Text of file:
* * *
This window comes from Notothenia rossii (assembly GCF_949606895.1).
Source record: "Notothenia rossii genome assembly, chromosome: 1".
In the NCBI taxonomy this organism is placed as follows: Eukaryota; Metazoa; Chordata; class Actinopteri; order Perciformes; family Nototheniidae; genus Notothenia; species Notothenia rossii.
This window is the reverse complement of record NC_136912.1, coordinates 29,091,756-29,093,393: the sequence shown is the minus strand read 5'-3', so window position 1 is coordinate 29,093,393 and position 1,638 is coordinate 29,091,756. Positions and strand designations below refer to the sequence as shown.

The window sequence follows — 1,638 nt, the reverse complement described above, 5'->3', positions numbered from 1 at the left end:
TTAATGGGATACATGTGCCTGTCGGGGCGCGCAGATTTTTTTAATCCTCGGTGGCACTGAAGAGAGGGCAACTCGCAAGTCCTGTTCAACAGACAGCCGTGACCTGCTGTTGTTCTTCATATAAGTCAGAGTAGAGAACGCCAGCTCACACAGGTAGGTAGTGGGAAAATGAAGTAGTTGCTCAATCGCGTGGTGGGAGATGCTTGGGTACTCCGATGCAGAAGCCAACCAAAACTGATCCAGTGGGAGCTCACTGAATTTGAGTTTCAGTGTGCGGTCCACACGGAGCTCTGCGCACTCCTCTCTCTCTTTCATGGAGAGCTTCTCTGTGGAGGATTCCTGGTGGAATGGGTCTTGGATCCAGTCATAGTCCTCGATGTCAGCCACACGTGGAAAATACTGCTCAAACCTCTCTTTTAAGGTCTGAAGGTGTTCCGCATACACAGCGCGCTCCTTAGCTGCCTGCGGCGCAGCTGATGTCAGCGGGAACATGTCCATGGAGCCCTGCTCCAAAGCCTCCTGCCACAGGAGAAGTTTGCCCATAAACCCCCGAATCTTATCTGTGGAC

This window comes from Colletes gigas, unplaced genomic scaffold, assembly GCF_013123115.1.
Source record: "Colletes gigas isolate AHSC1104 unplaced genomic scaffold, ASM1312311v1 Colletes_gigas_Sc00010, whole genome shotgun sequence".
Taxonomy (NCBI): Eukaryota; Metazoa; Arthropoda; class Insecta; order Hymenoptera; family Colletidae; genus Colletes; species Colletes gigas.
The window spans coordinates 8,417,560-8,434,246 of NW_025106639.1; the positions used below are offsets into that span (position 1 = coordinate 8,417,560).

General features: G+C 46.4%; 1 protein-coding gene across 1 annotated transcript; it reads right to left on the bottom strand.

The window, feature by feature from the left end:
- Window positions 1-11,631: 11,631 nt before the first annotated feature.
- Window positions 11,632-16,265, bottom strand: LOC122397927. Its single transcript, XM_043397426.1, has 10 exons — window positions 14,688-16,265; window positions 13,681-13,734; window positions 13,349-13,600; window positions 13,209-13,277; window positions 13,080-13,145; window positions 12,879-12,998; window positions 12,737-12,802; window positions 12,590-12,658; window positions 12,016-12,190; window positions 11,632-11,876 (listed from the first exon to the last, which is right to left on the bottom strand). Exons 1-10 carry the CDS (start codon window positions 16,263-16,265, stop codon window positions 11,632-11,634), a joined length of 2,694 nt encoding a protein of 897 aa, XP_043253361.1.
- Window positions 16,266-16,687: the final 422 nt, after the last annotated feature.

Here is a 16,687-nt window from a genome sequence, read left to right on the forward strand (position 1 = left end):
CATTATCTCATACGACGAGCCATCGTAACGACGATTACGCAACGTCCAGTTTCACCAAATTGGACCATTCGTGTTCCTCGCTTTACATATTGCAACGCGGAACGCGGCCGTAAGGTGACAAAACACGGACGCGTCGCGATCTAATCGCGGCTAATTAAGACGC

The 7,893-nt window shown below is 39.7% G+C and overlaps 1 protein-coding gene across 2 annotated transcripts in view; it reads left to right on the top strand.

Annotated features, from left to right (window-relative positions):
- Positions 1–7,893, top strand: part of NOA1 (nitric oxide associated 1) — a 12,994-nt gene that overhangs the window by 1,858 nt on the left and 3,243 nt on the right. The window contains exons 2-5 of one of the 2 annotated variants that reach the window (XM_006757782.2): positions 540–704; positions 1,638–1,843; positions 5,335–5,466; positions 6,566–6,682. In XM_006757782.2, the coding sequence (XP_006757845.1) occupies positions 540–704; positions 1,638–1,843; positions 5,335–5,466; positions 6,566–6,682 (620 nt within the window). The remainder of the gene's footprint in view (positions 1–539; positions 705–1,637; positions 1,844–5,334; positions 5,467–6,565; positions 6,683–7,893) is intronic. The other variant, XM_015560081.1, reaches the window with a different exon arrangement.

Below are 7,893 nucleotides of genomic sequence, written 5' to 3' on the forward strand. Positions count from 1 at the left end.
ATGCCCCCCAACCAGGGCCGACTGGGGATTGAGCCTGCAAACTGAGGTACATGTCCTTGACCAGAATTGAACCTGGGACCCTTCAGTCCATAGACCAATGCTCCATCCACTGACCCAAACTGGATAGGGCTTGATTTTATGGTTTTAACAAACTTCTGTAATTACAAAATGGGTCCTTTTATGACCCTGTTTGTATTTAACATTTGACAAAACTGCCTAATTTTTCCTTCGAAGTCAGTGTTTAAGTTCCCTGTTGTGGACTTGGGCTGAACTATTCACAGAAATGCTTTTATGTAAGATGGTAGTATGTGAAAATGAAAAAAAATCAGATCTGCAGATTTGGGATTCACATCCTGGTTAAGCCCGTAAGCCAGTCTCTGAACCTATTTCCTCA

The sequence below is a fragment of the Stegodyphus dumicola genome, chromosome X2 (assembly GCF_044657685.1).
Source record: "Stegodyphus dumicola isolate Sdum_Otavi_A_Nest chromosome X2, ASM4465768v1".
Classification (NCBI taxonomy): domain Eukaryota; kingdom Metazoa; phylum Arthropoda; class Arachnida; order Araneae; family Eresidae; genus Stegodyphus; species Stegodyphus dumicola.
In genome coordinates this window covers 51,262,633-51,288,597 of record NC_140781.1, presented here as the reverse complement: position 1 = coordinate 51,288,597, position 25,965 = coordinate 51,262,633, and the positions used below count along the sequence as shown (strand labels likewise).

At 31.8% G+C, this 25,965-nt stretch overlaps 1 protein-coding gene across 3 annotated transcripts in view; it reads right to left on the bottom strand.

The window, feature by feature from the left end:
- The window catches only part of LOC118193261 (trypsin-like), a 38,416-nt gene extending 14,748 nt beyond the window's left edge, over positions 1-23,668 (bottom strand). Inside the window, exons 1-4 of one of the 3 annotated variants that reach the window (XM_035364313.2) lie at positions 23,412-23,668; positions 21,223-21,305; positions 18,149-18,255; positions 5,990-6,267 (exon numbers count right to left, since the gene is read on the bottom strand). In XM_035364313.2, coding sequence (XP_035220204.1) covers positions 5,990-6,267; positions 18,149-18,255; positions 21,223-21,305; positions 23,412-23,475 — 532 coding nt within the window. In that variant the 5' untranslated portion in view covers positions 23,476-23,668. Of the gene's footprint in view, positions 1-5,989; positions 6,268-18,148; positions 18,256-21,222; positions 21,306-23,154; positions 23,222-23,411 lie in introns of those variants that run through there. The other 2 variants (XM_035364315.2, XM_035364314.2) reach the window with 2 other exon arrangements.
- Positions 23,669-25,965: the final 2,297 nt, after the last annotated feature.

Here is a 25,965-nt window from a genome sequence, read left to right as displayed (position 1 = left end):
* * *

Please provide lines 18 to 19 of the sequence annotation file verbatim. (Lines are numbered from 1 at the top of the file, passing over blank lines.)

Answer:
The 7,893-nt window shown below is 39.7% G+C and overlaps 1 protein-coding gene across 2 annotated transcripts in view; it reads left to right on the top strand.

Annotated features, from left to right (window-relative positions):